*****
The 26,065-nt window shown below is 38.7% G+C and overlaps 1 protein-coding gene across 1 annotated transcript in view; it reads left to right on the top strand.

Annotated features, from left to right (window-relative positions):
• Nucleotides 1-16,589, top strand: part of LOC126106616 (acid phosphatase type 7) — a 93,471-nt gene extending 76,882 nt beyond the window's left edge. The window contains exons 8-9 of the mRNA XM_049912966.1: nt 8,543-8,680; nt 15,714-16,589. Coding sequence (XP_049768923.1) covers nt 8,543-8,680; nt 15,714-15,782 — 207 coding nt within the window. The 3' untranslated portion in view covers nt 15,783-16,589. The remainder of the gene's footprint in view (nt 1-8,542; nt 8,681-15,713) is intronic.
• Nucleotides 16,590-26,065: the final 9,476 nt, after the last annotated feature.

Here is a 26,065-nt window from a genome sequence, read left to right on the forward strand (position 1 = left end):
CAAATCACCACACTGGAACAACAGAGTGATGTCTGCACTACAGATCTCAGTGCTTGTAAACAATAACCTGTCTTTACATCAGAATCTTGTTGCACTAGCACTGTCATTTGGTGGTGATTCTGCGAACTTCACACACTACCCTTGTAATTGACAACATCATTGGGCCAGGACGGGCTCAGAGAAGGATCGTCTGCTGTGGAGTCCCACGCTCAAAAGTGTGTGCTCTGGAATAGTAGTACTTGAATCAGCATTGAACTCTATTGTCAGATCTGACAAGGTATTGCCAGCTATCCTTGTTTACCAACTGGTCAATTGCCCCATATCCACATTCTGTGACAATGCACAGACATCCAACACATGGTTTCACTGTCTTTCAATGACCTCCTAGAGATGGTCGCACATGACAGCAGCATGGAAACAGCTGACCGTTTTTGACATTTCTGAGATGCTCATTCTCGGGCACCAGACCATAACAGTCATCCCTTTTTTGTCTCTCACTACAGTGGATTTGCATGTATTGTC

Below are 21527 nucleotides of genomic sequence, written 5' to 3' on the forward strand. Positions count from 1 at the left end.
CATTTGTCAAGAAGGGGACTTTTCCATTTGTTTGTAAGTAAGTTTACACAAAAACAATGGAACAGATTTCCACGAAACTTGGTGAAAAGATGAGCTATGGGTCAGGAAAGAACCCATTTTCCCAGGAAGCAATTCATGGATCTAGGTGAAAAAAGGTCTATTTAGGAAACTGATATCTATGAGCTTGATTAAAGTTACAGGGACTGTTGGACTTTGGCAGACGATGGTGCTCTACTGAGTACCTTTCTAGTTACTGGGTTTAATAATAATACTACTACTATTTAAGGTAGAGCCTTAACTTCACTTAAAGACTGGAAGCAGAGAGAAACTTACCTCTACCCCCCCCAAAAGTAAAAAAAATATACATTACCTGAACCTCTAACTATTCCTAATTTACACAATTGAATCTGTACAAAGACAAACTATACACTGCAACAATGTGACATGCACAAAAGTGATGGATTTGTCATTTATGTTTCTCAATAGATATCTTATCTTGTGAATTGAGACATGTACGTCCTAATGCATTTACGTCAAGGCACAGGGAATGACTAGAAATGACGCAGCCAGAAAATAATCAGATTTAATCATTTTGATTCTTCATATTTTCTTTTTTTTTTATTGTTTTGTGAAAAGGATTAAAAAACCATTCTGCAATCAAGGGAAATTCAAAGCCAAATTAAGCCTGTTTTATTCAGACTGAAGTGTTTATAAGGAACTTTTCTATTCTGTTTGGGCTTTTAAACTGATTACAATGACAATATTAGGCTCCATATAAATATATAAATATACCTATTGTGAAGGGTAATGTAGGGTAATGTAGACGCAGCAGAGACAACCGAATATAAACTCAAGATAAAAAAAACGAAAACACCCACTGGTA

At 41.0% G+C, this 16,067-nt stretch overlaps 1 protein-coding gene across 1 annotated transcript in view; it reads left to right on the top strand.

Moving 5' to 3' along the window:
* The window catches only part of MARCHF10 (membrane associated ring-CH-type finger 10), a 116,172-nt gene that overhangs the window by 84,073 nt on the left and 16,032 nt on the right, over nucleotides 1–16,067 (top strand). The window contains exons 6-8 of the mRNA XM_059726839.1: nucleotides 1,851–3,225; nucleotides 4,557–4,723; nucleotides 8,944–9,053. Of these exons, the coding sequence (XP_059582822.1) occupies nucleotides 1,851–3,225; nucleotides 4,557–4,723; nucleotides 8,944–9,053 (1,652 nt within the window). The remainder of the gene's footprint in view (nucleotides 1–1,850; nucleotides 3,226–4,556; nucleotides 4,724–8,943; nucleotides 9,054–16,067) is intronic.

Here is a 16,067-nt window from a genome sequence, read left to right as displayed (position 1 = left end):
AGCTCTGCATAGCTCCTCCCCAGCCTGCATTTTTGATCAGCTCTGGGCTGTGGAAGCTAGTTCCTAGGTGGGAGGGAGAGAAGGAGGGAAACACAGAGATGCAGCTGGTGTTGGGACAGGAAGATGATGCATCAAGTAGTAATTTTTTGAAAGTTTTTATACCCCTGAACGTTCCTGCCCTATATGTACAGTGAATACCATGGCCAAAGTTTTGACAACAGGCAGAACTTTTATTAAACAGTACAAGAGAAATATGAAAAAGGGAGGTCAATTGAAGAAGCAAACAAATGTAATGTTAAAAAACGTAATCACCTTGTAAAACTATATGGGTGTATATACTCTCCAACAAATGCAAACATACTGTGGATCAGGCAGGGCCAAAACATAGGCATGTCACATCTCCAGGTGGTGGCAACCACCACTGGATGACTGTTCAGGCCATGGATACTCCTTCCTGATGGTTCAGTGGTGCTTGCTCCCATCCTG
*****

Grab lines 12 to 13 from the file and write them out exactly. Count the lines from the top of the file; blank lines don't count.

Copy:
Here is a 16,067-nt window from a genome sequence, read left to right as displayed (position 1 = left end):
AGCTCTGCATAGCTCCTCCCCAGCCTGCATTTTTGATCAGCTCTGGGCTGTGGAAGCTAGTTCCTAGGTGGGAGGGAGAGAAGGAGGGAAACACAGAGATGCAGCTGGTGTTGGGACAGGAAGATGATGCATCAAGTAGTAATTTTTTGAAAGTTTTTATACCCCTGAACGTTCCTGCCCTATATGTACAGTGAATACCATGGCCAAAGTTTTGACAACAGGCAGAACTTTTATTAAACAGTACAAGAGAAATATGAAAAAGGGAGGTCAATTGAAGAAGCAAACAAATGTAATGTTAAAAAACGTAATCACCTTGTAAAACTATATGGGTGTATATACTCTCCAACAAATGCAAACATACTGTGGATCAGGCAGGGCCAAAACATAGGCATGTCACATCTCCAGGTGGTGGCAACCACCACTGGATGACTGTTCAGGCCATGGATACTCCTTCCTGATGGTTCAGTGGTGCTTGCTCCCATCCTG